Friday, February 13, 2015

Artifact Spotlight: Valentine's Day Edition

We recently photographed some of our favorite artifacts for outreach materials, and were struck by how classically "heart-shaped" this heart model appears. I couldn't resist sharing it on such a timely occasion!

Photo by Max Johnson
This vascular corrosion cast of an unidentified heart is one of several held in the School of Dentistry Artifact Collection.

The practice of injecting materials into vascular systems for anatomical study dates back centuries, but the technique of injecting solidifying materials to create anatomical casts developed in the 17th century, when Jam Swammerdam experimented with a mix of beeswax, tallow, and resin.[1] By the twentieth century, the method utilized synthetic polymers such as neoprene latex and polyester resin. Creating a corrosion cast first requires removing the blood from the organ and injecting a polymer, such as resin, which will fill the space in place of the blood. When the injected material has hardened, the next step is to corrode away the surrounding tissue with an alkaline solution, so that all that remains is a hardened cast of the vascular system. As you can see from this photo, this technique even captures tiny vessels! More recently, a similar method was used in the popular traveling "Body Worlds" exhibit.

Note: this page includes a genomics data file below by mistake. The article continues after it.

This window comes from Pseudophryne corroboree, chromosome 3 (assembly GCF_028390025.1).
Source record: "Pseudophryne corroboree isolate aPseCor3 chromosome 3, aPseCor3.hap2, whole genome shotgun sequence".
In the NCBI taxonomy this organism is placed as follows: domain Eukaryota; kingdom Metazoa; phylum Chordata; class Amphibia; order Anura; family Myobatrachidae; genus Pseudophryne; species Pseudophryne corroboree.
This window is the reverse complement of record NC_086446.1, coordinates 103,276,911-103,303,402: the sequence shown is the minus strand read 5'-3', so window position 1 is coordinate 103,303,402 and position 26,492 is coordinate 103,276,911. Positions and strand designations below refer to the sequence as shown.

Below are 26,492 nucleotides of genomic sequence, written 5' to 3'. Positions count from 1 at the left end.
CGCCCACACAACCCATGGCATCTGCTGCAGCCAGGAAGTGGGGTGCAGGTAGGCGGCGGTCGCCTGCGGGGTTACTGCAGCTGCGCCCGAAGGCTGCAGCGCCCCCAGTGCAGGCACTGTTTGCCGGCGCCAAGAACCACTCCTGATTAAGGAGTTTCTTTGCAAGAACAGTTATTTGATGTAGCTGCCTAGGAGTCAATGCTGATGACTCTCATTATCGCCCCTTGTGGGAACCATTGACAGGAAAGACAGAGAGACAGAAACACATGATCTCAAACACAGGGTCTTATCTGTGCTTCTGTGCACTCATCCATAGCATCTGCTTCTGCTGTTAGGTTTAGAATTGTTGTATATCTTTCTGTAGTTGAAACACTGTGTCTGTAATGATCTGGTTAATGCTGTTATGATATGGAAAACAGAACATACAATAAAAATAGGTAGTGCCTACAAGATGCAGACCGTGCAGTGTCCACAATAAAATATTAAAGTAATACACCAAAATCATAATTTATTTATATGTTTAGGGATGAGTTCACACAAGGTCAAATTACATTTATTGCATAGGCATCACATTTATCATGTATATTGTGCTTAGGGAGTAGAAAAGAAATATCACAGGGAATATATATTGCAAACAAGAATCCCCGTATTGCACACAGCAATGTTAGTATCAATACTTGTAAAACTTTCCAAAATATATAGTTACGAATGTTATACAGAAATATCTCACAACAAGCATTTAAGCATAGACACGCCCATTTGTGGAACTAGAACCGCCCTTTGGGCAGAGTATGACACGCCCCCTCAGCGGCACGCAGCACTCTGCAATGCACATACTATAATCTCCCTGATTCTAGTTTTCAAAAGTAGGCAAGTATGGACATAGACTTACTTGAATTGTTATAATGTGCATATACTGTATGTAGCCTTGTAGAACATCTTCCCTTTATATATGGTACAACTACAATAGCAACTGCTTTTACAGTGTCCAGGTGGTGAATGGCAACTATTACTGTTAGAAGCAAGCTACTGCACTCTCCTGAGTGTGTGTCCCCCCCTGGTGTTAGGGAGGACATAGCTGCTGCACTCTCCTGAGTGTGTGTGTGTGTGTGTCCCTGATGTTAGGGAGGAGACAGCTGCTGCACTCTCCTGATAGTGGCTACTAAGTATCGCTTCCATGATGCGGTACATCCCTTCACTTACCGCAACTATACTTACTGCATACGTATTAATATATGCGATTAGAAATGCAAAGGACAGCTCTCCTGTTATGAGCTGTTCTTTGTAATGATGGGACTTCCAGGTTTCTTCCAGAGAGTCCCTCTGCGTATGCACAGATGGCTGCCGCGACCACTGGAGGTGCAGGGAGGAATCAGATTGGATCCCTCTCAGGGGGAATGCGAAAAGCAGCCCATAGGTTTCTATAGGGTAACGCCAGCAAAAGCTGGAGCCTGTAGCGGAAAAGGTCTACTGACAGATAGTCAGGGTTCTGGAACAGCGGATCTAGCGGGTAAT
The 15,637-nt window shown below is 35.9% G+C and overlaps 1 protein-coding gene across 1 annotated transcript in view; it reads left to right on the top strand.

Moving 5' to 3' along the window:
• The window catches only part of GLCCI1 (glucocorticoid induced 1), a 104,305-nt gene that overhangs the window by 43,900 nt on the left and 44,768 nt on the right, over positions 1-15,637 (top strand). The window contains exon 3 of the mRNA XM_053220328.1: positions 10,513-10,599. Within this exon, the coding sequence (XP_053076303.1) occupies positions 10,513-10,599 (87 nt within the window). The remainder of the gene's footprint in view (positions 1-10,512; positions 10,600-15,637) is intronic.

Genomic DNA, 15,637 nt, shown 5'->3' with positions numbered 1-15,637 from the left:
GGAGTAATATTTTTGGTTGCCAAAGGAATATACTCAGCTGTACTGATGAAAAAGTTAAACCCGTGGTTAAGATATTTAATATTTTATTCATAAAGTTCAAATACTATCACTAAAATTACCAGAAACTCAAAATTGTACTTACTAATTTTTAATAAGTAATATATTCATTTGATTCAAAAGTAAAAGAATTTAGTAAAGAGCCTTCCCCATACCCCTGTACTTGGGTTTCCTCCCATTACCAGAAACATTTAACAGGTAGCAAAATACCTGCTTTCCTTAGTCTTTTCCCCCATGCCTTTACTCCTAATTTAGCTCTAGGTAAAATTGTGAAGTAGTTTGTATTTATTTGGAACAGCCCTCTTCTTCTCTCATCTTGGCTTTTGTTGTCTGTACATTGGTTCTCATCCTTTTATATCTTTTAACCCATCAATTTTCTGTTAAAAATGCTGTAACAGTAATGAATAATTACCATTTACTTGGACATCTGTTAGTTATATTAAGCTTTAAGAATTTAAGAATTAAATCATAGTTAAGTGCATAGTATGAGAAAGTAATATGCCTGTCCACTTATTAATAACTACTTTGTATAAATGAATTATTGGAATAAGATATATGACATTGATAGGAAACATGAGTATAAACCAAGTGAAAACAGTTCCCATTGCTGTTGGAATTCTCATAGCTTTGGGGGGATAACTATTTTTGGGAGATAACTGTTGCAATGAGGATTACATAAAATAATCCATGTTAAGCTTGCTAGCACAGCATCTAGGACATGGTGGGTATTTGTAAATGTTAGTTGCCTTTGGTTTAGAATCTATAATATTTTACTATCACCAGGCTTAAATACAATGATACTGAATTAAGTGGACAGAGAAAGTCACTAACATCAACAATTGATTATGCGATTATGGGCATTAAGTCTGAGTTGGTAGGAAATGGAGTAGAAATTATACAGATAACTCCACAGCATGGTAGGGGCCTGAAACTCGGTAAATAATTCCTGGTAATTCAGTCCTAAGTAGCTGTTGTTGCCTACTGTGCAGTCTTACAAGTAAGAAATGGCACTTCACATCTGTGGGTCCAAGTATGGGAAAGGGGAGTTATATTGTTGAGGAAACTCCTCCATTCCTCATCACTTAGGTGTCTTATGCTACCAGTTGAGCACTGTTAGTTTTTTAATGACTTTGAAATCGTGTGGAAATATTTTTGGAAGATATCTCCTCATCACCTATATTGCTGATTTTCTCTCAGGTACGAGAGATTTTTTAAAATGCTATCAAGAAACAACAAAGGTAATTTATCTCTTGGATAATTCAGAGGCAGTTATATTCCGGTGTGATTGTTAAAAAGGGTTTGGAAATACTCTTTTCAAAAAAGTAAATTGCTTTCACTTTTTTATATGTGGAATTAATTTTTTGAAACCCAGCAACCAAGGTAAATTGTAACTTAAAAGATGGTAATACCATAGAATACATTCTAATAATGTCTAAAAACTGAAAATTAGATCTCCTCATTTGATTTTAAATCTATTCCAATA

If you'd like to see more of these casts, or discuss other anatomical artifacts, contact me at and we can set up an appointment to visit our research room.

From the bottom of our [plasticized] hearts, Happy Valentine's Day from HC&A!

[1] Tompsett, D. H. (1969). Anatomical injections. Annals of The Royal College of Surgeons of England45(2), 108–115.

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